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Tour de France

Andrew Hood’s Tour de France Notebook, Stage 6

RICCO A LA PANTANI? Will Riccardo Riccò pull a page from the playbook of his childhood hero, Marco Pantani, and surprise everyone at this Tour de France? Riccò insists he’s here only for stage victories, but his impressive pop in Thursday’s stage could betray his public declarations.

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By Andrew Hood

RICCO A LA PANTANI?
Will Riccardo Riccò pull a page from the playbook of his childhood hero, Marco Pantani, and surprise everyone at this Tour de France?

Riccò insists he’s here only for stage victories, but his impressive pop in Thursday’s stage could betray his public declarations.

“It’s a very important victory. I came to the Tour to win a stage and now I’ve already reached my objective,” said Riccò. “I had two full weeks off the bike without training following the Giro. I only decided to come to the Tour to gain experience and try to win a stage. Maybe next year I can came back to try to do something in the GC. Valverde is the big favorite for me to win this year’s Tour.”

Riccò, 24, is coming off second overall at the Giro d’Italia and continues to play down his GC chances at what is his second Tour start. His poor showing in Tuesday’s time trial seemed to confirm his public stance and he’s sitting well back in 31st at 3:52 back.

But Riccò could definitely become a factor if he finds his climbing legs in the Pyrénées and the Alps. Teams might not consider him a threat and let him go away in the first climbs.

Pantani, whom Riccò adores, was about 10 minutes back before the first mountain stages of the 1998 Tour. And he later blew everyone away to pull the Giro-Tour double in the best year of his troubled and controversial career.

“Pantani is my hero. He was something incredible, but I’m not the next Pantani. There was only one Pantani,” said Riccò, known for his tongue. “I always say what I think. I’m not afraid of what others think about that. Podium? I’m only here to dispute for stage victories.”

We’ll see. Riccò would love nothing more than to make up for the disappointment of losing the Giro to Alberto Contador than to barnstorm a Tour without Contador.

COLUMBIA JERSEY HOG
There’s no stopping Team Columbia so far in the Tour de France. The team is making its new title sponsor plenty happy, with plenty of podium time at the end of each stage. The team holds three of the four jerseys awarded daily at the Tour and stands third overall in the team GC standings.

Kim Kirchen now holds the yellow and green jerseys. Swedish phenom’ Thomas Lovkvist claims the young rider’s white jersey and the team is just 20 seconds back in the team GC. Not bad for a team whom many were calling outsiders to make an impact on this Tour.

And all this comes a day following Mark Cavendish’s sprint victory Wednesday. Team Columbia boss Bill Stapleton was already gushing.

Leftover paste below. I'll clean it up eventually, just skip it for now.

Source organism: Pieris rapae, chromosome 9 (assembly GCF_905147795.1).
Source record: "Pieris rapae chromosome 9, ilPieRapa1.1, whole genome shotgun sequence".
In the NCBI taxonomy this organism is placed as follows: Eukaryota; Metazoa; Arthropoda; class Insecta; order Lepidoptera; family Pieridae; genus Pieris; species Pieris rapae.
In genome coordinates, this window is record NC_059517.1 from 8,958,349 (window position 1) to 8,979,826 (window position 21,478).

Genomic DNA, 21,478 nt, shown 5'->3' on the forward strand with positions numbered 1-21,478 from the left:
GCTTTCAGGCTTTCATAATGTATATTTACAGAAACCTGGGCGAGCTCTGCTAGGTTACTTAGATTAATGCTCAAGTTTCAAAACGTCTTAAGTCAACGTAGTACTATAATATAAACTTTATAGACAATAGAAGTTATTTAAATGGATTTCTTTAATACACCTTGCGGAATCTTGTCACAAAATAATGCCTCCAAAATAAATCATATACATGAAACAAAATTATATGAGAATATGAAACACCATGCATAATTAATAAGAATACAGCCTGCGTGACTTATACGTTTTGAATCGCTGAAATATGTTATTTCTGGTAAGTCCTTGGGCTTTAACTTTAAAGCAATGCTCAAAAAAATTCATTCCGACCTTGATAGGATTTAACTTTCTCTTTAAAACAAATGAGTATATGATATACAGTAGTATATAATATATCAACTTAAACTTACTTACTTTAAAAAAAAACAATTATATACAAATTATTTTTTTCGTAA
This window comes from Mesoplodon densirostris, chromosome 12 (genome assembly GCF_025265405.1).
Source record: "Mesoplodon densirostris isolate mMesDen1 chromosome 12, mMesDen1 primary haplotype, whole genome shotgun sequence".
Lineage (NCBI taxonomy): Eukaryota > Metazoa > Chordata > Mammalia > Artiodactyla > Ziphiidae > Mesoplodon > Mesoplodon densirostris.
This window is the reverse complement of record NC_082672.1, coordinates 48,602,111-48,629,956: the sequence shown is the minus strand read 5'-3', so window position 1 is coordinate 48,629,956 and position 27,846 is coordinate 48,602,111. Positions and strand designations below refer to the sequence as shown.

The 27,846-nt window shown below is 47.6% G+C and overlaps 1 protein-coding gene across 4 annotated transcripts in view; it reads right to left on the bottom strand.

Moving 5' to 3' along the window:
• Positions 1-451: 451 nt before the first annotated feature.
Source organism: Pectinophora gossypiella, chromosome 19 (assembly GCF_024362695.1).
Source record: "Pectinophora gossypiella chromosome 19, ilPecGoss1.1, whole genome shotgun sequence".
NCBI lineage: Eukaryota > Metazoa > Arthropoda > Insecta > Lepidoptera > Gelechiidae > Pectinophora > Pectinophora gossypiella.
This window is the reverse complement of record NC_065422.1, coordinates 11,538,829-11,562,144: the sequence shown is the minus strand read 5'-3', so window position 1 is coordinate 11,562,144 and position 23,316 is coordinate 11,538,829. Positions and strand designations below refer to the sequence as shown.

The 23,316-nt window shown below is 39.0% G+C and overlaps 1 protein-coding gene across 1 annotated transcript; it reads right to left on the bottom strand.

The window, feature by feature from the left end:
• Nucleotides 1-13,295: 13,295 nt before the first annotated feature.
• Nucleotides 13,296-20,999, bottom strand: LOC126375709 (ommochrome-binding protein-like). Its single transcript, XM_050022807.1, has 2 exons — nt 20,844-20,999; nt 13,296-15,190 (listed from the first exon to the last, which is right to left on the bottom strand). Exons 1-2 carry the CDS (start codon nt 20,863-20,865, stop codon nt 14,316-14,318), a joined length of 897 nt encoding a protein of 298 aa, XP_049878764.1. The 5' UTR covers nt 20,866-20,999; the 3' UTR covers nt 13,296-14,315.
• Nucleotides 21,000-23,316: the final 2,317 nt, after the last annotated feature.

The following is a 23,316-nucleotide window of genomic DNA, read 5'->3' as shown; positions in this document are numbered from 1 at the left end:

“Real big. We wanted this. We brought a team here to support him. We were all working for this. It’s really great for the team,” Stapleton said Wednesday. “This is a big one for us. We really wanted to get a win in. It was a really good team, we couldn’t be happier.”

Now that Kirchen has the jersey, how far can the Luxembourg national time trial champion go? Kirchen said the team will defend the jersey into the Pyrénées. After that, only his legs will tell.

“The Tour is the Tour. I’m surprised at my condition and I will take it day by day. Right now, everything is possible for the team. They’re so strong, so we’ll carry the jersey into the Pyrénées,” Kirchen said. “We’ll see if I can stay with the best climbers. To win? It’s too early to say.”

Kirchen was one of the few riders to stay on with the team following the tumultuous changes post-Ullrich at the former T-Mobile.

Stapleton was already calling him a GC outsider last year before he popped for seventh overall. This year, Stapleton isn’t putting a ceiling on how far he can go.

“Kim continues to grow and he’s benefiting from the changes we’re introducing. He’s ridden his new time trial bike twice, he won the Luxembourg nationals and then he rode a great race Tuesday, so it’s all lining up nicely for him,” Stapleton said. “He just needs to avoid the bad day. He had that bad day at the Tour de Suisse. Maybe that’s the difference in this Tour. Whoever can ride for three weeks without a problem can win. Evans and Valverde are still the favorites, but Kim still has a few weeks to prove himself.”

VALVERDE BREATHING EASIER
Alejandro Valverde was wondering if his Tour de France jinx was back. After tripping up on a cat-eye road reflector in Wednesday’s stage, Valverde nearly crashed out of the Tour with injuries for the third time in four years.

Valverde started Thursday’s climbing stage to Super-Besse with his right arm and leg heavily wrapped in white gauze. After only sleeping two hours Wednesday night, Valverde woke up Thursday wondering about his chances. By the day’s feedzone, his legs had warmed up and he told his Caisse d’Epargne teammates he was feeling good.

“I was seriously in doubt about my future in this Tour, but later in the day, I felt better. I told my team and they began pulling because we wanted to win the stage,” Valverde said. “Considering my crash yesterday and the fact that I sleep only two hours last night because the entire right side of my body was burning a lot, I think that I must be satisfied with my stage. When the Italian attacked, he immediately made the gap and it was impossible for me to come back but this is a very good day for me and I am again at a good ranking in the general classification.”